BankAmerica Corp. wants to distribute California's food stamp payments electronically.

The San Francisco-based bank said it will team with an experienced vendor, Deluxe Data Systems Inc., to improve its chances of winning a hotly contested electronic benefits transfer contract.

The project, in San Bernardino and San Diego counties, will be a model for the state. A five-year contract will be awarded by January, with rollout expected by September.

Expansion beyond the two counties will be covered by subsequent procurements.

California is the last big frontier for electronic benefits transfer; 40 states already have awarded contracts. Competition is expected to be "fairly intense," said Gary Glickman, president of Rockville, Md.-based consulting firm Phoenix Planning and Evaluation Ltd.

Bank of America believes it has an edge, said spokesman Cary Walker, with its "premier electronic distribution network, 85 years of dealing with public sector market, and relationships with many retailers across California."

As the state converts its food stamp program from a paper-based system, plastic cards will be issued to recipients, who will use point of sale terminals at supermarkets to access their benefits and pay for purchases.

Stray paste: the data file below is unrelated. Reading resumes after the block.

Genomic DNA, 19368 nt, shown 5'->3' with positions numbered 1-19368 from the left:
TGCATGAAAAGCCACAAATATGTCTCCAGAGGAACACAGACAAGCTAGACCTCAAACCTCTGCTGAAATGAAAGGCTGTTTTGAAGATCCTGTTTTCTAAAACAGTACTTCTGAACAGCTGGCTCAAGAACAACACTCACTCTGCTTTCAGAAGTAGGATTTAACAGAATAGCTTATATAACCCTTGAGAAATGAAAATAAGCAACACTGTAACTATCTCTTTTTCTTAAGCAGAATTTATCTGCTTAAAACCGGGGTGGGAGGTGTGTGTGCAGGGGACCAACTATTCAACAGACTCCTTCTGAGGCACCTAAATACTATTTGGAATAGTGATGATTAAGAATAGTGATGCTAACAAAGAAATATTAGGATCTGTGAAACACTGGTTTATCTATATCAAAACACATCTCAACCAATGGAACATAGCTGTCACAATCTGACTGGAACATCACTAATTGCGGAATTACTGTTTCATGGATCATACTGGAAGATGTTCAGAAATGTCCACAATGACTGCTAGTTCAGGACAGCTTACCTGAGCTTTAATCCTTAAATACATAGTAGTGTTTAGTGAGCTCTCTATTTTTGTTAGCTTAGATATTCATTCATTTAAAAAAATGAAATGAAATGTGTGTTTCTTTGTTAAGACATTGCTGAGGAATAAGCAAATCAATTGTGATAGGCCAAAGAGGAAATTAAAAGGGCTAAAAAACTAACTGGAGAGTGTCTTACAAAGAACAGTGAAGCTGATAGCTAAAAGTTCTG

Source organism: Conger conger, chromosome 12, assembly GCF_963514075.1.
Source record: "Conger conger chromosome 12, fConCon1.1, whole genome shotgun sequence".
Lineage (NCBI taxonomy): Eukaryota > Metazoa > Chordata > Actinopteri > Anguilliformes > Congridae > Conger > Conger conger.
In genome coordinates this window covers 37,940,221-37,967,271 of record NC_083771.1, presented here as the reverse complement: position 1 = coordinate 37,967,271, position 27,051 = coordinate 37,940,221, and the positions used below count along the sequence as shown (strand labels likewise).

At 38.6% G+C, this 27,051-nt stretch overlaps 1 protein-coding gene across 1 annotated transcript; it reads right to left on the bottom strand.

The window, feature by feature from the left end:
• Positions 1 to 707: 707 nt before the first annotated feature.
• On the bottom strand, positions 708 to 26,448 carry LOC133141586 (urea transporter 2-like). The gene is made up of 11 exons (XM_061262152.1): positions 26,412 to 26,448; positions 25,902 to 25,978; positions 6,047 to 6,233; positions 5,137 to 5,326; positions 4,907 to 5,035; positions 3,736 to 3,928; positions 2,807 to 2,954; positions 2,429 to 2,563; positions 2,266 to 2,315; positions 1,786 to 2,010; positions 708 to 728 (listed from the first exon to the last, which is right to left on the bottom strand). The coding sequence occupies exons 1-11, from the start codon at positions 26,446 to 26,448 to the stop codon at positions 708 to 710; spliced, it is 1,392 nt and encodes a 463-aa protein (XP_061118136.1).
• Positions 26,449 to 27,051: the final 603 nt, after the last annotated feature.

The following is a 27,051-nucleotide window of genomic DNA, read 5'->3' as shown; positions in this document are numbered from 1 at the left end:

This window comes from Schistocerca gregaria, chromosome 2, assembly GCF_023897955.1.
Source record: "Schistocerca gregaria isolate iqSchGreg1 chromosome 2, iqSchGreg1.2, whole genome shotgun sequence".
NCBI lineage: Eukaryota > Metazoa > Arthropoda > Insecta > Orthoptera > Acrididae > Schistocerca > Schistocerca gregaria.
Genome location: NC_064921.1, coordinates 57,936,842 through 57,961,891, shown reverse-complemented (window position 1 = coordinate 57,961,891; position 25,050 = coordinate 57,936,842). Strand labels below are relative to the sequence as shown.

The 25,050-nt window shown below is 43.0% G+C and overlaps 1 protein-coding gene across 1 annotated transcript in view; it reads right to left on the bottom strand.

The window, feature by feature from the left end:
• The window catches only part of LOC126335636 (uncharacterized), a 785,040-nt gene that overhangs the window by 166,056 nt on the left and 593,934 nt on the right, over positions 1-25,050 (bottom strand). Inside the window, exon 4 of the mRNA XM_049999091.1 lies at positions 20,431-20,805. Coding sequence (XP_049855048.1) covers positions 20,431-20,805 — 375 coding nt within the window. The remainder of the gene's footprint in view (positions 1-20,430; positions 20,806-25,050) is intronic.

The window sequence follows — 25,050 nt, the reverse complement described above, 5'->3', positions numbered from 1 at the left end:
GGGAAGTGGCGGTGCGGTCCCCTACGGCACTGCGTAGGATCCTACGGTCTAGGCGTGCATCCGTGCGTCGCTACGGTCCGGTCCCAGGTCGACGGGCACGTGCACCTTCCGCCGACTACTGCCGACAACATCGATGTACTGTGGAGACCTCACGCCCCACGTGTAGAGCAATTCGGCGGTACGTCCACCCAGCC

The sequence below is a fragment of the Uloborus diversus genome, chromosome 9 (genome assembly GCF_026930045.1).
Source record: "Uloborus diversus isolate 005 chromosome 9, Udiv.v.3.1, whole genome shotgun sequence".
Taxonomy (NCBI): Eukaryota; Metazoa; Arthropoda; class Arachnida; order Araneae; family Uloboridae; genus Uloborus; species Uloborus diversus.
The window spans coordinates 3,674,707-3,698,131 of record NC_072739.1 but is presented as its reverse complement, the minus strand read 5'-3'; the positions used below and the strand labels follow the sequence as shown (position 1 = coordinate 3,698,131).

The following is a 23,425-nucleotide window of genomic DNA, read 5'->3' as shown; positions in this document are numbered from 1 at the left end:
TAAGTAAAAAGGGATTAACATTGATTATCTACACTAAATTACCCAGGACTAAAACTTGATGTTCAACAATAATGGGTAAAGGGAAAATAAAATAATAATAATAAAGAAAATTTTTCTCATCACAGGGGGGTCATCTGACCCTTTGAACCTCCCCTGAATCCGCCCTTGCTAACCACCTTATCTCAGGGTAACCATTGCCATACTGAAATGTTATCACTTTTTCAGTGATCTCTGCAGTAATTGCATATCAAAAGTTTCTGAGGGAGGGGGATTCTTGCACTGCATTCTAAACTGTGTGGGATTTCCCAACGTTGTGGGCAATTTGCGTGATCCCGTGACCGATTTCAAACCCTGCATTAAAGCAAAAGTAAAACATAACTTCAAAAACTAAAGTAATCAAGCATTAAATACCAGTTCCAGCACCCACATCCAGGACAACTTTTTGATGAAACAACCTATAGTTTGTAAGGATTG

BankAmerica, with $243 billion in assets, has the largest ATM network in the state, with 3,900 machines and more than 115,000 point of sale terminals. It also performs cash management services for 55 of California's 58 counties.

Deluxe, headquartered in Milwaukee, is involved in benefit transfer projects in 27 states. It processes four million to five million such transactions per month. Deluxe will bid as the prime contractor.

There will be others.

Austin-based Transactive Corp., which runs a program for the state of Texas, will partner with Union Bank of California, a unit of Bank of Tokyo- Mitsubishi Ltd. Citicorp, with 27 state contracts under its belt, will bid with Lockheed Martin, and Transfirst Inc., a subsidiary of Affiliated Computer Services, is expected to respond. Electronic Data Systems Inc. and Wells Fargo & Co. were among attendees at the pre-bidders conference, which makes them eligible to compete.

San Diego and San Bernardino counties account for 30% of the state's food stamp volume, with 150,000 cases, said Roberta York, staff analyst, San Bernardino Department of Social Services. Bids are due by Nov. 15. Los Angeles County, the largest in the state, distributes more than 40% of California's food stamps.

Mr. Glickman noted that California is a "natural market" for Bank of America, the state's dominant financial institution.

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